Please Note: This article is written for users of the following Microsoft Excel versions: 97, 2000, 2002, and 2003. If you are using a later version (Excel 2007 or later), this tip may not work for you. For a version of this tip written specifically for later versions of Excel, click here: Protecting an Entire Workbook.

Protecting an Entire Workbook

by Allen Wyatt
(last updated August 10, 2013)

Excel provides a way that you can protect an entire workbook. To stop the user from taking actions such as renaming a worksheet or inserting new worksheets, you must use workbook-level protection. To protect your workbook, select Protection from the Tools menu and then choose the Protect Workbook option. This displays the Protect Workbook dialog box. (See Figure 1.)

Figure 1. The Protect Workbook dialog box.

The two check boxes at the top of the dialog box allow you to indicate exactly what should be protected in the workbook. The choices are as follows:

  • Structure. Prevents any changes to the worksheets themselves. The user cannot change the order of any worksheets, their names, add new ones, or delete existing ones.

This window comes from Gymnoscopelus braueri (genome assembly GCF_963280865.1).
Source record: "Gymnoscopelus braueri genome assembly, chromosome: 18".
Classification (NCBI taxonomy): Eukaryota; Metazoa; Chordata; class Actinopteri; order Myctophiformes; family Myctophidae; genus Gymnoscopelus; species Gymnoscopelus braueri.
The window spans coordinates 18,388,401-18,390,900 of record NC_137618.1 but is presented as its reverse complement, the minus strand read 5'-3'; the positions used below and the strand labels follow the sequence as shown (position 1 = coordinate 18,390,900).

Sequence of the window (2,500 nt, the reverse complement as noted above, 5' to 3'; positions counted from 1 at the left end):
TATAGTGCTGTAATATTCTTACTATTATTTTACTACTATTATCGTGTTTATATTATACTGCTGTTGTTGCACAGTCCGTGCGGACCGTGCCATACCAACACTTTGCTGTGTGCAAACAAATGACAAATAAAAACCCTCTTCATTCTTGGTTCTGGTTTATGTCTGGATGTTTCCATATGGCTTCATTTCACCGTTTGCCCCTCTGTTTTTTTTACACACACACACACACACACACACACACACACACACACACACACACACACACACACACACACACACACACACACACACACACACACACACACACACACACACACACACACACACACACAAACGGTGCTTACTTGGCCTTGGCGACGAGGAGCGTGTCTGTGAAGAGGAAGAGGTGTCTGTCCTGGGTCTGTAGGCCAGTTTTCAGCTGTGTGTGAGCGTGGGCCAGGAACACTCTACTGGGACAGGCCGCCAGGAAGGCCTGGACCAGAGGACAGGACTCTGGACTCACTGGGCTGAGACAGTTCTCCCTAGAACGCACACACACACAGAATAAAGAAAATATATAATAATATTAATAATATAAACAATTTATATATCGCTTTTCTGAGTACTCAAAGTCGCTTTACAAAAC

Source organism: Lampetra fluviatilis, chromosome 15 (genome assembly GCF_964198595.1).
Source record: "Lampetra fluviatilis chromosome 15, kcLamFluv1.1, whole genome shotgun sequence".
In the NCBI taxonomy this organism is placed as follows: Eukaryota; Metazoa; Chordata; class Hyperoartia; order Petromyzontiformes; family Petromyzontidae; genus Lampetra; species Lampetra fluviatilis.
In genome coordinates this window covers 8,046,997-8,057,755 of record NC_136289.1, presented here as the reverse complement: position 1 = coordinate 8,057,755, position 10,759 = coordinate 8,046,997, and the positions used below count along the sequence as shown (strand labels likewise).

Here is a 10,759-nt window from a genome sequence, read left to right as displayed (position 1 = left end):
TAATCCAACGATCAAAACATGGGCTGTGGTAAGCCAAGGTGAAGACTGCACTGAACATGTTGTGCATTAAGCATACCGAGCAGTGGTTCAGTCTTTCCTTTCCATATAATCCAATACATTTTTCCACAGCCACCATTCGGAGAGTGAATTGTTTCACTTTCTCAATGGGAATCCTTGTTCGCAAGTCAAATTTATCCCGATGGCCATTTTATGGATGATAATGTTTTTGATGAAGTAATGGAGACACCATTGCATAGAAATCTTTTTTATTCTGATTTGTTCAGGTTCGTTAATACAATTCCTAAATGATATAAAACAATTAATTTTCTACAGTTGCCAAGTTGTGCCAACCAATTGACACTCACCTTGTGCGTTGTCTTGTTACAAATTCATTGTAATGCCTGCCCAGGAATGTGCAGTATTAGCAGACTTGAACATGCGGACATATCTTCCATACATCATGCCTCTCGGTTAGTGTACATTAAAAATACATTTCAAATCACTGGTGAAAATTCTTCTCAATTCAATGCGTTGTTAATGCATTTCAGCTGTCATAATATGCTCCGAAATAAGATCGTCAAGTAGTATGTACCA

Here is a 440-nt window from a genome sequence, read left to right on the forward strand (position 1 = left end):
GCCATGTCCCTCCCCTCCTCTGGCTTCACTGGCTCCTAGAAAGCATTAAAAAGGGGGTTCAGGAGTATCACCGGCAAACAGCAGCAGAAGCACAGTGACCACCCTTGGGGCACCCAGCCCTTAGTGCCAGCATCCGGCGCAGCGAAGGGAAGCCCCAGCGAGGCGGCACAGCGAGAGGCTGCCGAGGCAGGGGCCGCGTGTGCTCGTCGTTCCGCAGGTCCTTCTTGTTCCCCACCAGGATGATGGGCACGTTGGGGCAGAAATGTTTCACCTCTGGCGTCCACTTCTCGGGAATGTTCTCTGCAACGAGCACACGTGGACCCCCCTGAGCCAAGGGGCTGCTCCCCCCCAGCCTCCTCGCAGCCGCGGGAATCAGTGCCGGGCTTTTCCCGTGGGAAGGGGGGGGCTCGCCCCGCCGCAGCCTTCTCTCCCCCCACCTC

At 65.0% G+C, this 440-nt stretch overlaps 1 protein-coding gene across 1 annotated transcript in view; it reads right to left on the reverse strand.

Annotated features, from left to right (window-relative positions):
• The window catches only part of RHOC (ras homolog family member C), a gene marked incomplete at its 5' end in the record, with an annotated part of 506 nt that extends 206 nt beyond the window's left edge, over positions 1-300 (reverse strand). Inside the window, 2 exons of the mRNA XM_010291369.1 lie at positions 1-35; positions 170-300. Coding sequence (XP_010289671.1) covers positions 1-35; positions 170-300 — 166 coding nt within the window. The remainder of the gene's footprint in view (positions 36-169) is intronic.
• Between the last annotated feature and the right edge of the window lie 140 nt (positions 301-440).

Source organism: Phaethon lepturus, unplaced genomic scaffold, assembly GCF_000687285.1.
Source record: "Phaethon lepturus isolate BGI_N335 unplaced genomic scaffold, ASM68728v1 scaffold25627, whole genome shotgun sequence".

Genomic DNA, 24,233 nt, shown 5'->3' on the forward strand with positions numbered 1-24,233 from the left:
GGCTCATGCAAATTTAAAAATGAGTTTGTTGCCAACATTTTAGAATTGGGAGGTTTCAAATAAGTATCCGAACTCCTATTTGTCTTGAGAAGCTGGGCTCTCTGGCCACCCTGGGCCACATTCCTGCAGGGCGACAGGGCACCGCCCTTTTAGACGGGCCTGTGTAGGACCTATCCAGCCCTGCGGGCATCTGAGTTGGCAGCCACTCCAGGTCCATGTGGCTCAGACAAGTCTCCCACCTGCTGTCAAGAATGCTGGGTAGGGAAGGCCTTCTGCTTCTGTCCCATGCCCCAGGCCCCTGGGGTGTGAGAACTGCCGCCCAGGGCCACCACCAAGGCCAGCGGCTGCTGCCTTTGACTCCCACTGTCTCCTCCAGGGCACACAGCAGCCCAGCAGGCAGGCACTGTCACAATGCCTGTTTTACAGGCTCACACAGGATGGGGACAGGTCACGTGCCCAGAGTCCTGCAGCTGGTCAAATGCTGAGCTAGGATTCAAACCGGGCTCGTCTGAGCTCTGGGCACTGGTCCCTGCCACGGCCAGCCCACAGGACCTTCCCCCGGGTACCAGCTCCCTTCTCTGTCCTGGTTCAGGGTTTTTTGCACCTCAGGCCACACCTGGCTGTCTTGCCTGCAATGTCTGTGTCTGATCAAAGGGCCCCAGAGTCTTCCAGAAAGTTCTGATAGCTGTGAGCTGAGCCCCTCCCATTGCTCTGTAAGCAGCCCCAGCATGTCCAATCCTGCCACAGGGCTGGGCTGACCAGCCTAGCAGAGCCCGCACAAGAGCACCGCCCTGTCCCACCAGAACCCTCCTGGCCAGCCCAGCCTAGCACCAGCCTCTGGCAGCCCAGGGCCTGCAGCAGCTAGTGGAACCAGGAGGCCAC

• Windows. Stops the user from moving any windows used in the workbook.

At the bottom of the dialog box you can specify a password to use for this level of protection. When you click your mouse on OK, Excel asks you to repeat any password you specified. If you did not provide a password, then Excel simply protects your workbook directly.

If you later want to remove the protection applied to a workbook, you do so by choosing Protection from the Tools menu and then Unprotect Workbook from the resulting submenu. If you used a password to protect the workbook, Excel displays the Unprotect Workbook dialog box. At this point, all you need to do is enter the correct password and the workbook will be unprotected.

You should note that protecting a workbook without protecting the worksheets it contains doesn't offer much protection. (Protecting worksheets is covered in other issues of ExcelTips.) The reason is that even though a user cannot delete a worksheet in a protected workbook, they can delete the information the worksheet contains. In other words, workbook protection does not protect the contents of your workbook at any level "lower" than individual worksheets.

ExcelTips is your source for cost-effective Microsoft Excel training. This tip (2231) applies to Microsoft Excel 97, 2000, 2002, and 2003. You can find a version of this tip for the ribbon interface of Excel (Excel 2007 and later) here: Protecting an Entire Workbook.

Author Bio

Allen Wyatt

With more than 50 non-fiction books and numerous magazine articles to his credit, Allen Wyatt is an internationally recognized author. He  is president of Sharon Parq Associates, a computer and publishing services company. ...

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